Campaigners are calling for the £200 energy rebate announced in February to be turned into a non-repayable grant for disabled households.
They also want better access to the Warm Home Discount Scheme which currently excludes around 210,000 people on disability benefits from applying. Disability Living Allowance, Personal Independence Payments and Attendance Allowance claimants will no longer benefit.
Other demands include an uprated Carer’s Allowance and for disability benefits to rise in line with inflation, plus the introduction of social tariffs for disabled people so they pay no more than a supplier’s cheapest plan.
Boris Johnson has promised to “grow and strengthen the economy and help ease the cost of living” but the Prime Minister warned in the Queen’s Speech the Government cannot “completely shield” people from spiralling costs. No immediate extra help was announced.
The Department for Business said the Government understands “some households with a disability or medical condition have higher than average energy costs”, adding that “Clinical Commissioning Groups are best placed to support their local populace”.
But Helen Walker, chief executive of campaigning body Carers UK, said: “We are seeing unprecedented levels of stress and financial worries piled on unpaid carers. Many were already struggling.
Now 45 per cent of carers are unable to manage their monthly expenses. Many are dipping into savings, using credit cards, being pushed into debt and cutting back on essentials to keep the person they care for warm and healthy.
“There is an urgent need for targeted support for unpaid carers now. Thousands more are being pushed into poverty.”
Amanda Batten, chief executive of Contact, said: “There needs to be targeted support urgently, with benefits uprated in line with current inflation, the energy rebate being made a non-repayable grant and greater access to the warm home discount.”
Lloyd Russell-Moyle, Labour MP for Brighton Kemptown, said Susanne and Mia’s story as told to the Express “will be shocking for many readers, but for me it is not.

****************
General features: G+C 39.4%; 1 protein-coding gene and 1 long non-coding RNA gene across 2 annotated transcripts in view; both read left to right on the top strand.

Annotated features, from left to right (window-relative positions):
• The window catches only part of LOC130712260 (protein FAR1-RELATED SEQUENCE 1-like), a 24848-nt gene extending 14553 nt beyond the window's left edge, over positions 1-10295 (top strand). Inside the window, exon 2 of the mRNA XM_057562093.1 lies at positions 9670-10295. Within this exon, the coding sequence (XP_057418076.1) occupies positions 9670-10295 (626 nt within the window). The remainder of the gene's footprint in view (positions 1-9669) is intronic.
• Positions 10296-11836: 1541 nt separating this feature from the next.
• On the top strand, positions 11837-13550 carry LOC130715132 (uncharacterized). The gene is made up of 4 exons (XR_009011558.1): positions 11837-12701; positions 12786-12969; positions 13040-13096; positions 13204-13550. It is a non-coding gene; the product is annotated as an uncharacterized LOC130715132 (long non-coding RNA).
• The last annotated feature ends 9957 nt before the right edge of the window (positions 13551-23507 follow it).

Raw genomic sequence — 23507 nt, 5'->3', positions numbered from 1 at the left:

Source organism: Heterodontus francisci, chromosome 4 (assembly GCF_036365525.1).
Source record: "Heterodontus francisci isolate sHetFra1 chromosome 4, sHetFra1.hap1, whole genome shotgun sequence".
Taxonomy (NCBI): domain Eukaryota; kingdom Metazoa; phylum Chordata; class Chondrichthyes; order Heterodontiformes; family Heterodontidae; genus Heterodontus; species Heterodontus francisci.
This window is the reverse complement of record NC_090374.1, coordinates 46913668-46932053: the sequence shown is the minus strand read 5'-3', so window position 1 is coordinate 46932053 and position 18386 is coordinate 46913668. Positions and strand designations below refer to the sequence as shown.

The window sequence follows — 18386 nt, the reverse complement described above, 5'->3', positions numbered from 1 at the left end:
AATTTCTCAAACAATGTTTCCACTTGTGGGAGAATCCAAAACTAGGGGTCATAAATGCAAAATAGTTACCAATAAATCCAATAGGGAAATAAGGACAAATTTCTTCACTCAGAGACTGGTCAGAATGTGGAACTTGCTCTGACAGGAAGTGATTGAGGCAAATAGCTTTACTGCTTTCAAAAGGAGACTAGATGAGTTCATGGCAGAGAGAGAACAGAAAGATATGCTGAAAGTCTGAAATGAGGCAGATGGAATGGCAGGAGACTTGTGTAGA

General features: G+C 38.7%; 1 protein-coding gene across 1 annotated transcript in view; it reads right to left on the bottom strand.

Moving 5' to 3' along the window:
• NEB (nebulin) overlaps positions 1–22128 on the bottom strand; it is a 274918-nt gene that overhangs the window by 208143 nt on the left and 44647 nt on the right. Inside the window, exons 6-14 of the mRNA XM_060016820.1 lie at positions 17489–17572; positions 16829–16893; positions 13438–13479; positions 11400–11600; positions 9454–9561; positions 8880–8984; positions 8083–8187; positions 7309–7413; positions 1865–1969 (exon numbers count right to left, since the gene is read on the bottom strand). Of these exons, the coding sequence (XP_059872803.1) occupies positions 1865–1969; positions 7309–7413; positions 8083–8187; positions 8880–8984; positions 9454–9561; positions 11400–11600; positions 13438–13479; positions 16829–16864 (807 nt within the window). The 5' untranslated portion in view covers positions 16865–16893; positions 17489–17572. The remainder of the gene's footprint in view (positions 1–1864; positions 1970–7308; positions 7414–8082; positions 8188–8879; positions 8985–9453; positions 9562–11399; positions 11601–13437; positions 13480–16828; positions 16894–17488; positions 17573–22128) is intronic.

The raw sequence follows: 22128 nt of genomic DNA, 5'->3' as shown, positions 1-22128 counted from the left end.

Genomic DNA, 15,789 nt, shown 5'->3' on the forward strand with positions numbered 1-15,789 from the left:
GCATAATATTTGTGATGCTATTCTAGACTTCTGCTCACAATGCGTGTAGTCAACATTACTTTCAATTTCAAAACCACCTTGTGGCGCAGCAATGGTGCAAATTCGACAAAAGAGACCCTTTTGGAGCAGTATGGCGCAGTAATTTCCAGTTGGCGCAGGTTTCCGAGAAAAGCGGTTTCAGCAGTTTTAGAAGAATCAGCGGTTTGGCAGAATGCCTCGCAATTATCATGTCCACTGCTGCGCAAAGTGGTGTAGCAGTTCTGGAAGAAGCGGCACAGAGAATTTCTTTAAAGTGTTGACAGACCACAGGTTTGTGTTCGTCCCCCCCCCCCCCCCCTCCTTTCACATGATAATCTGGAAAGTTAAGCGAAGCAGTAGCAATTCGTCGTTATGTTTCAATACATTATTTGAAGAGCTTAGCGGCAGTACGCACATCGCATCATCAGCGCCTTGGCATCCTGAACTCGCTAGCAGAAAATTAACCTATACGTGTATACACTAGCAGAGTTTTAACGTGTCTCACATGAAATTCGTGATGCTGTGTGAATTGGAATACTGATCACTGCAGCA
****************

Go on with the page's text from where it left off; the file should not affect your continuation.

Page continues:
“Disabled people face a double whammy: increasing bills and exclusions from support.
“Nobody should be living on just yoghurt to save money. Families like Susanne and Mia should not be worried about turning off essential equipment because they can’t afford it.”
● Energy is up from £100 a month to £157, and it is predicted to rise by another £50 in September, so it has doubled in seven months.
● The outside platform lift service charge is up from £32 to £40 a month.
● Water has more than doubled in four years because of lots of washing for Mia – it’s currently £59.70 a month and it used to be £28.83.
● Food is up by at least £20 a week – they used to spend £100. Now it’s around £120.
Sign Contact’s open letter to the chancellor and energy minister calling for more support for disabled people.
Donate to disability charities such as Scope UK, Together for Short Lives, Contact and Disability Rights UK.
Write to your MP to urge the Government to provide greater financial support for disabled people living in or facing fuel poverty.
Tweet your MP asking them for their support.
Sign the “Provide an energy grant to people with a disability or serious medical condition” petition here.
COMMENT BY JAMES TAYLOR
Disabled people are right in the middle of the current cost-of-living storm.
The Queen’s Speech was a chance for Government to do something to address this but failed to do so. We need to see urgent action now otherwise many disabled will be pushed into poverty.
Before this current crisis, on average, they faced extra costs that add up to £583 a month and are already more likely to live in poverty.
With inflation likely to hit 10 per cent, energy bills rising and food prices ratcheting up, it’s way past disabled people being able to cut back more.